I’m gratified for the positive response I’ve been getting to the Forward To Libraries service I first introduced last month. It really took off when I announced the templates for linking to libraries from Wikipedia a couple of weeks ago. They’ve been written up in places like Boing Boing and in Wikipedia’s own Signpost newsletter. The service now includes more than 150 libraries throughout the English-speaking world. Various Wikipedia editors are also adding the link templates to various articles– besides the handful I added myself, more than 450 have been added by other editors at this writing. And I’ve heard from numerous librarians who now want to start editing Wikipedia themselves, both to add library links and to otherwise improve articles. (Here’s how to become a Wikipedia editor.)
So far, I’ve largely provided this service on my own, with support from the University of Pennsylvania Libraries. But I’d like to make the service more useful, and could use some help. If you’re interested, here are some things you might want to know:
Some libraries are easier to link than others. If you’re using one of many standard library catalogs or discovery systems, and you haven’t made substantial modifications to it, it’s easy for me to add your system. I basically just record what software you’re using and where on the Web the service runs, run some test searches to verify your system, and you’re good to go. If you’re using a more customized, obscure, or home-grown system, I might still be able to add links to it, but it may take me more effort to figure out how to make useful search links into the system. Any information you can provide would be helpful. There are also certain off-the-shelf systems that I have problems with. Many Polaris systems, for example, will give a “session timed out” message the first time you try to follow a search link into the system. (Back up and try the link again, and everything will be fine for some time afterwards.) Some other systems don’t seem to support deep search links in any consistent way that I’ve been able to determine, and not just some very old session-based systems, but also EBSCO’s fairly new EDS discovery platform.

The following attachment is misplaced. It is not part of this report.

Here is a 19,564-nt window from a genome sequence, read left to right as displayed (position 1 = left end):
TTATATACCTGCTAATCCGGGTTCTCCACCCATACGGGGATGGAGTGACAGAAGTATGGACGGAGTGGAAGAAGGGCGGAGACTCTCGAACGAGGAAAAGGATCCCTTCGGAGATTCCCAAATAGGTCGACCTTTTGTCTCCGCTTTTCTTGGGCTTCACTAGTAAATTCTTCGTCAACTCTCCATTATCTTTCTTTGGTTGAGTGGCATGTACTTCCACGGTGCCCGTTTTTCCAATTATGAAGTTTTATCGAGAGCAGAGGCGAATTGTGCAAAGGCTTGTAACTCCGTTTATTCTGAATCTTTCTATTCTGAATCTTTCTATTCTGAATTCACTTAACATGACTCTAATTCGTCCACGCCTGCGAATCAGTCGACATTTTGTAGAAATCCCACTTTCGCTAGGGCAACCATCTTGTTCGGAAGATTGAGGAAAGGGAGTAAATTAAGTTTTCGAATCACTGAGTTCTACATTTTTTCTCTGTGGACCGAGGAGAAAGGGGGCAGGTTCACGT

I’ve determined ways to link into these various systems from reading various documentation files I’ve found on the public Internet, along with some reverse-engineering of public web sites. If you know of better ways to link to some of these systems that I haven’t yet figured out myself, and this information can be made public, let me know.
For now, I’m declining to list libraries that don’t have many English-language subject or Library of Congress name headings, because the results of English searches in those libraries will be misleadingly incomplete. But I’m considering ways to include translated searches, where the data to support this is available, for a wider range of countries. (VIAF already provides much relevant data for names.)